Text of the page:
NYPD judge says it doesn’t matter arrest report for mayor’s daughter already online when union head Ed Mullins retweeted it



An NYPD judge Wednesday said it doesn’t matter that an arrest report for the mayor’s daughter had already been posted on Twitter when sergeants union firebrand Edward Mullins retweeted it.

The judge’s determination appeared to throw cold water on Mullins’ defense that he didn’t violate any NYPD rules because the report, filed when Chiara de Blasio was busted May 31, 2020, during a George Floyd protest, had already been tweeted by the Daily Mail.

“It’s not a defense that someone else not subject to the Patrol Guide already did so,” Assistant Deputy Commissioner of Trials Paul Gamble said.

Gamble made his comment during the last day of the two-day departmental trial in which Mullins is accused of violating police rules by posting the report, which listed Chiara de Blasio’s date of birth and driver’s license number. It also listed Gracie Mansion as her address.

Sam Yee, an NYPD prosecutor, said such information could have been used to steal the First Daughter’s identity or put her in physical danger.

Mullins, however, testified that he at first didn’t realize such information was on the report when he posted a copy of it to the Twitter account for the Sergeants Benevolent Association. He headed the union for 20 years until he resigned earlier this month after the FBI seized its financial records as part of probe focused on possible misappropriation of union funds.

Mullins said his motives were clear: to let everyone know that the arrest, for unlawful assembly, might explain why the NYPD, under assault from looters and rioters, didn’t use cops from the Mounted Unit or otherwise act more forcefully to end the mayhem.

“I wanted the public to know that we have come up with a reason why the mayor was holding the cops back,” Mullins testified. “It’s not about the mayor’s daughter. If I had a secret memo that the mayor sent to the police commissioner and said, ‘Don’t let the cops go out there’ shouldn’t the public know that?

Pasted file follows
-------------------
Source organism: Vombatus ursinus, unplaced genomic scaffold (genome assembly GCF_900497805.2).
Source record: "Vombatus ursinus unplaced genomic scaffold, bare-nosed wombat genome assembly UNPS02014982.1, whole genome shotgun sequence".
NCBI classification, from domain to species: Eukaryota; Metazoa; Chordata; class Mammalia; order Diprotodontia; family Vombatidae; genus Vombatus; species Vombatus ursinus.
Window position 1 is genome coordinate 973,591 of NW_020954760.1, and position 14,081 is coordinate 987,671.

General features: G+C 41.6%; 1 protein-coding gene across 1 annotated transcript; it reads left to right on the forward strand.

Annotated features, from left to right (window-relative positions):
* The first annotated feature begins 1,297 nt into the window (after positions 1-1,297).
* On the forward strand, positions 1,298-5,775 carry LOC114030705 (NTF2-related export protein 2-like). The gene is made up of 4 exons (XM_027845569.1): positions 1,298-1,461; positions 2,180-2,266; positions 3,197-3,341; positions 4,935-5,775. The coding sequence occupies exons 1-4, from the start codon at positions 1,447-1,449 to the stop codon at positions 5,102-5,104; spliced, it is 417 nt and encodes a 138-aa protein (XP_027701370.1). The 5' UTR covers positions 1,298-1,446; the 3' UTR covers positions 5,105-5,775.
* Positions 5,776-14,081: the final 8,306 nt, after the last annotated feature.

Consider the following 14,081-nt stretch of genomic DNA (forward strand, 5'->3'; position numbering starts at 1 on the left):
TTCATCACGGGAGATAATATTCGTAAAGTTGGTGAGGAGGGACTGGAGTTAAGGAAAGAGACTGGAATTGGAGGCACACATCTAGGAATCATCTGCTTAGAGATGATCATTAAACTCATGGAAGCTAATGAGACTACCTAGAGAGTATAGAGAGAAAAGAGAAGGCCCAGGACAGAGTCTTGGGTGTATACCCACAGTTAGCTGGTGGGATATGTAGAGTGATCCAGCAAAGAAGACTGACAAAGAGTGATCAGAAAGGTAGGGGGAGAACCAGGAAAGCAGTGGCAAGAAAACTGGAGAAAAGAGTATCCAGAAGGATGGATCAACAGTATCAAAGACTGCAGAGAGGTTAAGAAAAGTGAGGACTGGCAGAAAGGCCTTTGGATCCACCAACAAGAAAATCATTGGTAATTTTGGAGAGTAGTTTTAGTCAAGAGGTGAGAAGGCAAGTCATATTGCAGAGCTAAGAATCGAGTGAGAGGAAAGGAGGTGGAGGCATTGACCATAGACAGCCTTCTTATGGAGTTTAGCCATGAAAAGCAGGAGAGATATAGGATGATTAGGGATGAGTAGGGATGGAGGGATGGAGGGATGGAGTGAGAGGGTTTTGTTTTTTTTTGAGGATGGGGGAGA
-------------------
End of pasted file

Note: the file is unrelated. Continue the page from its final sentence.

“Shouldn’t the public know that they’re being put in harm’s way based on a directive of the mayor and that the cops are being assaulted in the streets?”

Mullins and his lawyer, Hugo Ortega, contend that punishment would chill free speech by union leaders. Both cited a mayoral executive order they say gives union leaders unencumbered free speech.

Yee, arguing that Mullins should be docked 30 vacation days, said the sergeant is still a cop and thus bound by the same rules as any other cop, regardless of rank or union status.

“Just because you are speaking on matters of public concern doesn’t mean you can do it any way you want,” Yee said in his closing statement.

Gamble is expected to rule quickly on Mullins’ guilt or innocence because Mullins has filed for retirement, effective early next month.

On Monday, in a separate trial, the Civilian Complaint Review Board told a different trials commissioner that Mullins should be fired for two offensive tweets — last year calling then-City Councilman Ritchie Torres (D-Bronx) a “first-class whore” for suggesting police were on a work slowdown and labeling then-Health Commissioner Dr. Oxiris Barbot a “b—h” for saying she didn’t give “two rats’ a—ss” about getting cops personal protective equipment during the pandemic.

It is not year clear if the feds will charge Mullins.


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